The designation is not as surprising as the way in which it is being reported. Here’s MLB.com’s Carrie Muskat:
Cubs announce Carlos Zambrano on ML restricted list
starting Tues and will start treatment Wed.
Electroshock treatment? Insanity aversion therapy? Hosing him down like the resident of a Victorian-era lunatic asylum? A lobotomy?
For the second time today I will plead to the lack of a medical degree, but my view of things is that Zambrano guy is just an antisocial hothead which, last time I checked, was a disposition, not an illness that required treatment. But hey, if the Cubs need the roster space, let them have the roster space.
ARLINGTON, Texas — Free-agent ace Jacob deGrom and the Texas Rangers agreed to a $185 million, five-year contract Friday.
The two-time Cy Young Award winner leaves the New York Mets after nine seasons – the past two shortened by injuries.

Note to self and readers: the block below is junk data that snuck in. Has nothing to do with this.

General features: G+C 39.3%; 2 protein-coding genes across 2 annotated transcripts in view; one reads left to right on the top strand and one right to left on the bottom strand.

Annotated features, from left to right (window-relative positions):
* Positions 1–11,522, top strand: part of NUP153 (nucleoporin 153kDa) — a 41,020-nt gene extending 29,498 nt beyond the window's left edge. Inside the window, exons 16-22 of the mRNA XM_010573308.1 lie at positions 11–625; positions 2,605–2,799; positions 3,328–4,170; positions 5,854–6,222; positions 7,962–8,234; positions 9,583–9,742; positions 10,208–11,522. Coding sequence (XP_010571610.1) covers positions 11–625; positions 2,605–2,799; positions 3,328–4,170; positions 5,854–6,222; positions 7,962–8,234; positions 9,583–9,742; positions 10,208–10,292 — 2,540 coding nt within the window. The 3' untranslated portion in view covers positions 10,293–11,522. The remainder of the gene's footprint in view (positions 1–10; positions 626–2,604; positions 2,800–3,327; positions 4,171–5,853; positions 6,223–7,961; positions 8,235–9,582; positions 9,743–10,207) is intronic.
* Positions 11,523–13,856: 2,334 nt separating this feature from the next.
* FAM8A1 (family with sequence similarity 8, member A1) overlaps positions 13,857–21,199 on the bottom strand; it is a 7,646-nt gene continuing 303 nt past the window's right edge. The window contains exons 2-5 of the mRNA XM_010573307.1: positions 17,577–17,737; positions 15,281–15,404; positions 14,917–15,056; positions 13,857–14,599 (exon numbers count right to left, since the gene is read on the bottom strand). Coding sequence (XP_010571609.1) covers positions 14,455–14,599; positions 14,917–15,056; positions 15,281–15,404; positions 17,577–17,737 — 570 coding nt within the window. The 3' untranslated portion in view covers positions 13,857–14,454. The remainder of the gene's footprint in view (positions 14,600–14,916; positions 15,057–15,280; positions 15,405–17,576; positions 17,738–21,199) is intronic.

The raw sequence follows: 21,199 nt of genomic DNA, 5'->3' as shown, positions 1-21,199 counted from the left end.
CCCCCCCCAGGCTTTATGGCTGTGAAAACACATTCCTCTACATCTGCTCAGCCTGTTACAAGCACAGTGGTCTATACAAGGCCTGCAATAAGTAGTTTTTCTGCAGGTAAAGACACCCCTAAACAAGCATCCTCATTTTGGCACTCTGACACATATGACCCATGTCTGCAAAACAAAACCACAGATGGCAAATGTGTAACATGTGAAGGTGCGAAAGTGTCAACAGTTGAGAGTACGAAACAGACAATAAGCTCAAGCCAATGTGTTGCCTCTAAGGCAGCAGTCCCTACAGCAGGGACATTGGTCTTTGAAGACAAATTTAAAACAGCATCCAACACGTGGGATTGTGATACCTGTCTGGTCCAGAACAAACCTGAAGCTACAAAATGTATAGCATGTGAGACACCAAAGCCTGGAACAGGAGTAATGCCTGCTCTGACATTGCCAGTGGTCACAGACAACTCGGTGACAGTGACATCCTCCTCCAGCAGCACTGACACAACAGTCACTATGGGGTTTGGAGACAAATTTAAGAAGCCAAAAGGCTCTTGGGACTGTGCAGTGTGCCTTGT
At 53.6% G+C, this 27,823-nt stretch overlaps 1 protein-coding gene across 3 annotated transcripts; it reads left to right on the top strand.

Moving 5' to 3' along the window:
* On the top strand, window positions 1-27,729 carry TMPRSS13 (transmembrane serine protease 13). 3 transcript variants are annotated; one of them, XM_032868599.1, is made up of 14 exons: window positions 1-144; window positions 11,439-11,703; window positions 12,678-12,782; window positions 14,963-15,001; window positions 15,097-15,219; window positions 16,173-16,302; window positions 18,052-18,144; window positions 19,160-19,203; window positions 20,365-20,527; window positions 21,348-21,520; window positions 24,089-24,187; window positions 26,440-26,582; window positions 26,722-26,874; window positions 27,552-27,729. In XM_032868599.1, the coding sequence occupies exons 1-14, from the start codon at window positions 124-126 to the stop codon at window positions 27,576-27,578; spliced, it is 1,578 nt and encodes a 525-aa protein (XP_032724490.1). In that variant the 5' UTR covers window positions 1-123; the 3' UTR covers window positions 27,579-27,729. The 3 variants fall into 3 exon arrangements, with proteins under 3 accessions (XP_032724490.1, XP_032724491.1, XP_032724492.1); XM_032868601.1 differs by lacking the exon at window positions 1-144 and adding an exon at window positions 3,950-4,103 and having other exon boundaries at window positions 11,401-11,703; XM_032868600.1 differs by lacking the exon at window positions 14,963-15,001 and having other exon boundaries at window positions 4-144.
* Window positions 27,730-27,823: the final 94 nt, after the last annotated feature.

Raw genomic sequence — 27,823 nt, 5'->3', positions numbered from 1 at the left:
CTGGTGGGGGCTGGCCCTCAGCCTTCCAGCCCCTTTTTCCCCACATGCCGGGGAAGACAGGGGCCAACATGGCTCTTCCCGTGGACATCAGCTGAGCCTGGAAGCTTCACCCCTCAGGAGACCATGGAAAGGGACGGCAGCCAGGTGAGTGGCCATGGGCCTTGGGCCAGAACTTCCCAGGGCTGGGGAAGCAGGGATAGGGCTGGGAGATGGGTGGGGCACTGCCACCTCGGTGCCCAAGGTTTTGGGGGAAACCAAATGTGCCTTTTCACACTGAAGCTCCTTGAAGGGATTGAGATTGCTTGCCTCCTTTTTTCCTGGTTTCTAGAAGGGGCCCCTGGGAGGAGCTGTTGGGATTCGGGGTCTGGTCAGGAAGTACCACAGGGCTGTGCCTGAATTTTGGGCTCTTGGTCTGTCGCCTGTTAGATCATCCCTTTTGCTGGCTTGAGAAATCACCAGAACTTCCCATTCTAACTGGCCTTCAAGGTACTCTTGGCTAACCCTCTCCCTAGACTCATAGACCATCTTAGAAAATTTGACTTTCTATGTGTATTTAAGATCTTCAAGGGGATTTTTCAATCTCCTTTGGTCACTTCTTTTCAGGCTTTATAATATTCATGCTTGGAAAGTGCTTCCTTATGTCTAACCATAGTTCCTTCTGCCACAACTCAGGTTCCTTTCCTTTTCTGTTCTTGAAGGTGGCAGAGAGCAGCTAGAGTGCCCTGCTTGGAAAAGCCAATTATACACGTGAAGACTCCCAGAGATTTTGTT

After making his first start last season in early August, deGrom went 5-4 with a 3.08 ERA in 11 outings. He helped the Mets reach the playoffs, then opted out of his contract to become a free agent.
Texas announced the signing Friday night after the 34-year-old deGrom passed his physical. A person with direct knowledge of the deal disclosed the financial terms to The Associated Press. The person spoke on condition of anonymity because the club did not announce those details.
“We are thrilled that Jacob deGrom has decided to become a Texas Ranger,” executive vice president and general manager Chris Young said in a statement. “Over a number of seasons, Jacob has been a standout major league pitcher, and he gives us a dominant performer at the top of our rotation. One of our primary goals this offseason is to strengthen our starting pitching, and we are adding one of the best.”
Texas went 68-94 last season and then hired Bruce Bochy as its new manager. The Rangers’ six straight losing seasons are their worst skid since the franchise moved from Washington in 1972.
The Rangers were big spenders in free agency last offseason, signing Corey Seager ($325 million, 10 years) and second baseman Marcus Semien ($175 million, seven years).